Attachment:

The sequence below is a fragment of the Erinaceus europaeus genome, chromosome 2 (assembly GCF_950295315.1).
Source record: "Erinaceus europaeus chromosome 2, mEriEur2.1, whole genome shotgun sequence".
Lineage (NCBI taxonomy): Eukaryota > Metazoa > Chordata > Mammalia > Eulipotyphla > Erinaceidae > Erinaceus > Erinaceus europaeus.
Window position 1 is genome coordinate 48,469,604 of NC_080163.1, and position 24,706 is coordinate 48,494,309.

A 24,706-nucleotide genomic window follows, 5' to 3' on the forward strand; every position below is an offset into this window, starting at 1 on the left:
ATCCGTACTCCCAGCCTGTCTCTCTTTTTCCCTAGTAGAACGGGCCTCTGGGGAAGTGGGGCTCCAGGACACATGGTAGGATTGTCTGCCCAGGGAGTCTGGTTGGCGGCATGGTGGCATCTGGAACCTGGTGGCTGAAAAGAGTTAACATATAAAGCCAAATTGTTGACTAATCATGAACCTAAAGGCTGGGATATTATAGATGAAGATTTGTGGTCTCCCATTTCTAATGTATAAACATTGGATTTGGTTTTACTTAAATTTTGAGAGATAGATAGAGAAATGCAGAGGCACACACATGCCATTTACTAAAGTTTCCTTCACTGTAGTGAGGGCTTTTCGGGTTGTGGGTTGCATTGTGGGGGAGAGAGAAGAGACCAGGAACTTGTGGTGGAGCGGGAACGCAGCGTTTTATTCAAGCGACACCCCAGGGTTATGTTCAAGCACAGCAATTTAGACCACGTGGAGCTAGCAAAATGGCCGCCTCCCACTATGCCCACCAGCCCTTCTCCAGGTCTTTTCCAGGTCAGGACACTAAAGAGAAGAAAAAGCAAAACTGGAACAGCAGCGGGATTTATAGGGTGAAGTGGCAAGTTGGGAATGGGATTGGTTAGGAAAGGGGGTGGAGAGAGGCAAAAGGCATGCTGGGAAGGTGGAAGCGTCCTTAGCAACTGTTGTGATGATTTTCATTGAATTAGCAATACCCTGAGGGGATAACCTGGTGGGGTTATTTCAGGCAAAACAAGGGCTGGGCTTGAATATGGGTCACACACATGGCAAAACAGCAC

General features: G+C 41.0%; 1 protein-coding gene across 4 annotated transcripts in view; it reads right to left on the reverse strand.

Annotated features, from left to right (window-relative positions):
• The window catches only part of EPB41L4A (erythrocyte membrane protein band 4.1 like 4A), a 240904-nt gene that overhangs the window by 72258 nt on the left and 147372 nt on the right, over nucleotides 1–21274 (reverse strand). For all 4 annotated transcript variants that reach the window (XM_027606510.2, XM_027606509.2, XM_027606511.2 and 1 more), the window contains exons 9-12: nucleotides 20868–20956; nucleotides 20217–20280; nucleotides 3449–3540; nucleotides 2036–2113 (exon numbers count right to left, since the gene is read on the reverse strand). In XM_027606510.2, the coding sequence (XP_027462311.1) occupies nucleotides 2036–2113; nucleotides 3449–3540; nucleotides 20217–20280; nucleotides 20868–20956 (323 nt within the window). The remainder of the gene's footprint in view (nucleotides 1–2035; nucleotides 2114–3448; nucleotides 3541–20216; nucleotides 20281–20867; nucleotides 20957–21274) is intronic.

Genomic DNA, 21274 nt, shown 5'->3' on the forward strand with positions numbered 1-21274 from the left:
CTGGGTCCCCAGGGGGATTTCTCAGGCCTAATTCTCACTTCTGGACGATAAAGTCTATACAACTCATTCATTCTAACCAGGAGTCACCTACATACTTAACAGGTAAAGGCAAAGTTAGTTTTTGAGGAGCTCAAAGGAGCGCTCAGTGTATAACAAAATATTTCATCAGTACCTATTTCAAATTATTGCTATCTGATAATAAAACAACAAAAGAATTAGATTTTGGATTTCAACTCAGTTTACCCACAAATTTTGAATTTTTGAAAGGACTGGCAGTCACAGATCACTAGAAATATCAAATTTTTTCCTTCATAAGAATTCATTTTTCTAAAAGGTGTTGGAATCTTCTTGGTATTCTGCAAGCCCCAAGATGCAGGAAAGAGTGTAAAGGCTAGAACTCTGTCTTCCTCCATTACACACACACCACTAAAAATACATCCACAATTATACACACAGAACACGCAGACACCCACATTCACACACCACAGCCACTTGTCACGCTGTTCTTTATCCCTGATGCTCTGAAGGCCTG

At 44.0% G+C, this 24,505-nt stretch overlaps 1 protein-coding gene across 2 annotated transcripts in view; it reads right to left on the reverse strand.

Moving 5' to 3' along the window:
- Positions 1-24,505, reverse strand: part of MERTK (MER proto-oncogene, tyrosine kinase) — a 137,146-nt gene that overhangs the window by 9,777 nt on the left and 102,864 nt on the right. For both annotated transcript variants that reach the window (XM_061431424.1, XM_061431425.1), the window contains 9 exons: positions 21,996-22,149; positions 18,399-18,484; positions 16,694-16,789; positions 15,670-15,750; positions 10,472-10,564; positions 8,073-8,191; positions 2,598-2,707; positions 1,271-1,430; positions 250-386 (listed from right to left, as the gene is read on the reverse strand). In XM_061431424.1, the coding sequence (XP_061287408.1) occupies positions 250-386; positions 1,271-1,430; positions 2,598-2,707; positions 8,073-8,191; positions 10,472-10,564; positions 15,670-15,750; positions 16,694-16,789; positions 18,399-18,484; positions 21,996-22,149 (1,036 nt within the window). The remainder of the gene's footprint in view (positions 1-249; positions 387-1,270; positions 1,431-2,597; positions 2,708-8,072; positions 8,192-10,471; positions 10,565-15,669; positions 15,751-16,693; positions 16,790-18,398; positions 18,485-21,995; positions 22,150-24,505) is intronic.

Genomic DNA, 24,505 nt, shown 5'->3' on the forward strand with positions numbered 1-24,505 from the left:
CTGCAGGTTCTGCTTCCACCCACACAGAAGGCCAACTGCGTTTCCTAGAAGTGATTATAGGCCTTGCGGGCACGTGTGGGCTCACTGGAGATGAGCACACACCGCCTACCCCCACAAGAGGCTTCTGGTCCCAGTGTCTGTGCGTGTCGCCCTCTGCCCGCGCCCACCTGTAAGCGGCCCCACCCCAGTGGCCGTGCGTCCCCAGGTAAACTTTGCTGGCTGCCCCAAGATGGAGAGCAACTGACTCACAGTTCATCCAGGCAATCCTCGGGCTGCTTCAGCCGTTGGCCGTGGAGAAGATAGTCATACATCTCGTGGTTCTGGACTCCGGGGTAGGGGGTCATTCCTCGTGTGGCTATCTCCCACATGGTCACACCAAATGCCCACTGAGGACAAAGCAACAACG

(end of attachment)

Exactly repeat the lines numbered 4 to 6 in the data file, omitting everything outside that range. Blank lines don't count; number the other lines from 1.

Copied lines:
Window position 1 is genome coordinate 48,469,604 of NC_080163.1, and position 24,706 is coordinate 48,494,309.

A 24,706-nucleotide genomic window follows, 5' to 3' on the forward strand; every position below is an offset into this window, starting at 1 on the left:
ATCCGTACTCCCAGCCTGTCTCTCTTTTTCCCTAGTAGAACGGGCCTCTGGGGAAGTGGGGCTCCAGGACACATGGTAGGATTGTCTGCCCAGGGAGTCTGGTTGGCGGCATGGTGGCATCTGGAACCTGGTGGCTGAAAAGAGTTAACATATAAAGCCAAATTGTTGACTAATCATGAACCTAAAGGCTGGGATATTATAGATGAAGATTTGTGGTCTCCCATTTCTAATGTATAAACATTGGATTTGGTTTTACTTAAATTTTGAGAGATAGATAGAGAAATGCAGAGGCACACACATGCCATTTACTAAAGTTTCCTTCACTGTAGTGAGGGCTTTTCGGGTTGTGGGTTGCATTGTGGGGGAGAGAGAAGAGACCAGGAACTTGTGGTGGAGCGGGAACGCAGCGTTTTATTCAAGCGACACCCCAGGGTTATGTTCAAGCACAGCAATTTAGACCACGTGGAGCTAGCAAAATGGCCGCCTCCCACTATGCCCACCAGCCCTTCTCCAGGTCTTTTCCAGGTCAGGACACTAAAGAGAAGAAAAAGCAAAACTGGAACAGCAGCGGGATTTATAGGGTGAAGTGGCAAGTTGGGAATGGGATTGGTTAGGAAAGGGGGTGGAGAGAGGCAAAAGGCATGCTGGGAAGGTGGAAGCGTCCTTAGCAACTGTTGTGATGATTTTCATTGAATTAGCAATACCCTGAGGGGATAACCTGGTGGGGTTATTTCAGGCAAAACAAGGGCTGGGCTTGAATATGGGTCACACACATGGCAAAACAGCAC